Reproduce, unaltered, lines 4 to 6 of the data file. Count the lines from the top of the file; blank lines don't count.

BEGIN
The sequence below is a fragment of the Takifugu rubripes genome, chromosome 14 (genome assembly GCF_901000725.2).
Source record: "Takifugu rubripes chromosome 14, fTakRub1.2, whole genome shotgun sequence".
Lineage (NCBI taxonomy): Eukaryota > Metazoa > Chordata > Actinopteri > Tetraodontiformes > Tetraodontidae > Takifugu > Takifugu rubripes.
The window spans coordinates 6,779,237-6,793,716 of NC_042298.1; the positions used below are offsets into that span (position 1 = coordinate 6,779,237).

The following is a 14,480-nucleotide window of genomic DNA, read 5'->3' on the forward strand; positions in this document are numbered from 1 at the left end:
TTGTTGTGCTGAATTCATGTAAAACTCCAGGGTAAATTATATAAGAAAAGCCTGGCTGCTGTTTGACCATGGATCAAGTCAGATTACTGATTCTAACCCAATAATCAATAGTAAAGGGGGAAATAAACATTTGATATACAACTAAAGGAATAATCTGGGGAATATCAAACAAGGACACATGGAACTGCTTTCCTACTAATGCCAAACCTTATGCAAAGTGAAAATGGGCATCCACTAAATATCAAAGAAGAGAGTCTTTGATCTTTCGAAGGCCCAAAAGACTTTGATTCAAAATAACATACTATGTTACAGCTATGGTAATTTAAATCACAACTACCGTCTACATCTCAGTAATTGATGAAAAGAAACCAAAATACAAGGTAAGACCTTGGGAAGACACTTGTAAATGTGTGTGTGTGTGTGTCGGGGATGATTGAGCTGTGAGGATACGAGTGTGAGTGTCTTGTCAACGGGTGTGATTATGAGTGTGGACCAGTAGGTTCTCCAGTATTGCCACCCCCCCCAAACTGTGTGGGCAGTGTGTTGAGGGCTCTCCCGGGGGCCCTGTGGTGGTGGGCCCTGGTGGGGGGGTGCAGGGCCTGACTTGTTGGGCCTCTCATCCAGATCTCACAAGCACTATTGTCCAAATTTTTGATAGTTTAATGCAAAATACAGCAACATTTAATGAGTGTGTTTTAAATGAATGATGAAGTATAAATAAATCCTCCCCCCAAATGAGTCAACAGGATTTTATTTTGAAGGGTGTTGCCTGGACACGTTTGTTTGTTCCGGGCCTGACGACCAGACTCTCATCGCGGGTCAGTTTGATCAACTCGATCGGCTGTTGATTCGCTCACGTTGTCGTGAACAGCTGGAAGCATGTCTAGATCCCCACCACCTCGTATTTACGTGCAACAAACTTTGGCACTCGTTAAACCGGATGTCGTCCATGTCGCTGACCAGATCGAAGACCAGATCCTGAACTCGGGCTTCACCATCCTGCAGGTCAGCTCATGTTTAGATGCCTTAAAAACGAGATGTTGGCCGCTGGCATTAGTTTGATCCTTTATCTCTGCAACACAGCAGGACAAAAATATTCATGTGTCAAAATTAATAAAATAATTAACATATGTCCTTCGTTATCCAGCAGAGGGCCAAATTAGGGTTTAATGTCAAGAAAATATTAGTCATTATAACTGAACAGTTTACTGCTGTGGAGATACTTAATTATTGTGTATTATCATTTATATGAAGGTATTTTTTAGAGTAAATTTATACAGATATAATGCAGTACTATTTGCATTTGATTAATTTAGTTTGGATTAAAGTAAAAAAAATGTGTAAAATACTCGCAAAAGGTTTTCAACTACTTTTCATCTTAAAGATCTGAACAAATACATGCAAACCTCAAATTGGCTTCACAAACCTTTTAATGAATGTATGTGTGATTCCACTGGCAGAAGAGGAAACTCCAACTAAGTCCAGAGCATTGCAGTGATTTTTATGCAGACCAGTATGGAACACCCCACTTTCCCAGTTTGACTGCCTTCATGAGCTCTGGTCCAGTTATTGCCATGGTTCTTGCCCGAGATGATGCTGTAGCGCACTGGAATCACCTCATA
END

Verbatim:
The window spans coordinates 6,779,237-6,793,716 of NC_042298.1; the positions used below are offsets into that span (position 1 = coordinate 6,779,237).

The following is a 14,480-nucleotide window of genomic DNA, read 5'->3' on the forward strand; positions in this document are numbered from 1 at the left end:
TTGTTGTGCTGAATTCATGTAAAACTCCAGGGTAAATTATATAAGAAAAGCCTGGCTGCTGTTTGACCATGGATCAAGTCAGATTACTGATTCTAACCCAATAATCAATAGTAAAGGGGGAAATAAACATTTGATATACAACTAAAGGAATAATCTGGGGAATATCAAACAAGGACACATGGAACTGCTTTCCTACTAATGCCAAACCTTATGCAAAGTGAAAATGGGCATCCACTAAATATCAAAGAAGAGAGTCTTTGATCTTTCGAAGGCCCAAAAGACTTTGATTCAAAATAACATACTATGTTACAGCTATGGTAATTTAAATCACAACTACCGTCTACATCTCAGTAATTGATGAAAAGAAACCAAAATACAAGGTAAGACCTTGGGAAGACACTTGTAAATGTGTGTGTGTGTGTGTCGGGGATGATTGAGCTGTGAGGATACGAGTGTGAGTGTCTTGTCAACGGGTGTGATTATGAGTGTGGACCAGTAGGTTCTCCAGTATTGCCACCCCCCCCAAACTGTGTGGGCAGTGTGTTGAGGGCTCTCCCGGGGGCCCTGTGGTGGTGGGCCCTGGTGGGGGGGTGCAGGGCCTGACTTGTTGGGCCTCTCATCCAGATCTCACAAGCACTATTGTCCAAATTTTTGATAGTTTAATGCAAAATACAGCAACATTTAATGAGTGTGTTTTAAATGAATGATGAAGTATAAATAAATCCTCCCCCCAAATGAGTCAACAGGATTTTATTTTGAAGGGTGTTGCCTGGACACGTTTGTTTGTTCCGGGCCTGACGACCAGACTCTCATCGCGGGTCAGTTTGATCAACTCGATCGGCTGTTGATTCGCTCACGTTGTCGTGAACAGCTGGAAGCATGTCTAGATCCCCACCACCTCGTATTTACGTGCAACAAACTTTGGCACTCGTTAAACCGGATGTCGTCCATGTCGCTGACCAGATCGAAGACCAGATCCTGAACTCGGGCTTCACCATCCTGCAGGTCAGCTCATGTTTAGATGCCTTAAAAACGAGATGTTGGCCGCTGGCATTAGTTTGATCCTTTATCTCTGCAACACAGCAGGACAAAAATATTCATGTGTCAAAATTAATAAAATAATTAACATATGTCCTTCGTTATCCAGCAGAGGGCCAAATTAGGGTTTAATGTCAAGAAAATATTAGTCATTATAACTGAACAGTTTACTGCTGTGGAGATACTTAATTATTGTGTATTATCATTTATATGAAGGTATTTTTTAGAGTAAATTTATACAGATATAATGCAGTACTATTTGCATTTGATTAATTTAGTTTGGATTAAAGTAAAAAAAATGTGTAAAATACTCGCAAAAGGTTTTCAACTACTTTTCATCTTAAAGATCTGAACAAATACATGCAAACCTCAAATTGGCTTCACAAACCTTTTAATGAATGTATGTGTGATTCCACTGGCAGAAGAGGAAACTCCAACTAAGTCCAGAGCATTGCAGTGATTTTTATGCAGACCAGTATGGAACACCCCACTTTCCCAGTTTGACTGCCTTCATGAGCTCTGGTCCAGTTATTGCCATGGTTCTTGCCCGAGATGATGCTGTAGCGCACTGGAATCACCTCATA